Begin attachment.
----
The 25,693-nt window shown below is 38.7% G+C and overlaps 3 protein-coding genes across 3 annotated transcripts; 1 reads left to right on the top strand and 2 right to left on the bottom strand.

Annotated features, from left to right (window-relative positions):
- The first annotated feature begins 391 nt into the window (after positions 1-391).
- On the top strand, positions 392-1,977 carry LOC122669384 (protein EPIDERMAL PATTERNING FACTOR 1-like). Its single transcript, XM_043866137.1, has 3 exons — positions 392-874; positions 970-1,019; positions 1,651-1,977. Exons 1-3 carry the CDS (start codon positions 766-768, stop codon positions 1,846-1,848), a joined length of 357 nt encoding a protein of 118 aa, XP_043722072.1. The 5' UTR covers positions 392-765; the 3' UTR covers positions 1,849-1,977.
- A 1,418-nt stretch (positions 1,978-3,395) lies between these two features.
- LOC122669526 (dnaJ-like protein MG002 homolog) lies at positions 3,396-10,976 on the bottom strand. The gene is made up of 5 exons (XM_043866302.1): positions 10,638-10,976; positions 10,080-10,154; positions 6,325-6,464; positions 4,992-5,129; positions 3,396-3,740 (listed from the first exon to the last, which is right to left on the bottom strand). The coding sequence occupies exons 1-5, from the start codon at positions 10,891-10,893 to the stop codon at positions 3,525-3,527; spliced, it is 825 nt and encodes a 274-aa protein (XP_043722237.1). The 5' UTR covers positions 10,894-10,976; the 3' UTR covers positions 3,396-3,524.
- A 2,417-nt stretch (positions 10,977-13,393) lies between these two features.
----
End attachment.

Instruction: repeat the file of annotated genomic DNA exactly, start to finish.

The 25,693-nt window shown below is 38.7% G+C and overlaps 3 protein-coding genes across 3 annotated transcripts; 1 reads left to right on the top strand and 2 right to left on the bottom strand.

Annotated features, from left to right (window-relative positions):
- The first annotated feature begins 391 nt into the window (after positions 1-391).
- On the top strand, positions 392-1,977 carry LOC122669384 (protein EPIDERMAL PATTERNING FACTOR 1-like). Its single transcript, XM_043866137.1, has 3 exons — positions 392-874; positions 970-1,019; positions 1,651-1,977. Exons 1-3 carry the CDS (start codon positions 766-768, stop codon positions 1,846-1,848), a joined length of 357 nt encoding a protein of 118 aa, XP_043722072.1. The 5' UTR covers positions 392-765; the 3' UTR covers positions 1,849-1,977.
- A 1,418-nt stretch (positions 1,978-3,395) lies between these two features.
- LOC122669526 (dnaJ-like protein MG002 homolog) lies at positions 3,396-10,976 on the bottom strand. The gene is made up of 5 exons (XM_043866302.1): positions 10,638-10,976; positions 10,080-10,154; positions 6,325-6,464; positions 4,992-5,129; positions 3,396-3,740 (listed from the first exon to the last, which is right to left on the bottom strand). The coding sequence occupies exons 1-5, from the start codon at positions 10,891-10,893 to the stop codon at positions 3,525-3,527; spliced, it is 825 nt and encodes a 274-aa protein (XP_043722237.1). The 5' UTR covers positions 10,894-10,976; the 3' UTR covers positions 3,396-3,524.
- A 2,417-nt stretch (positions 10,977-13,393) lies between these two features.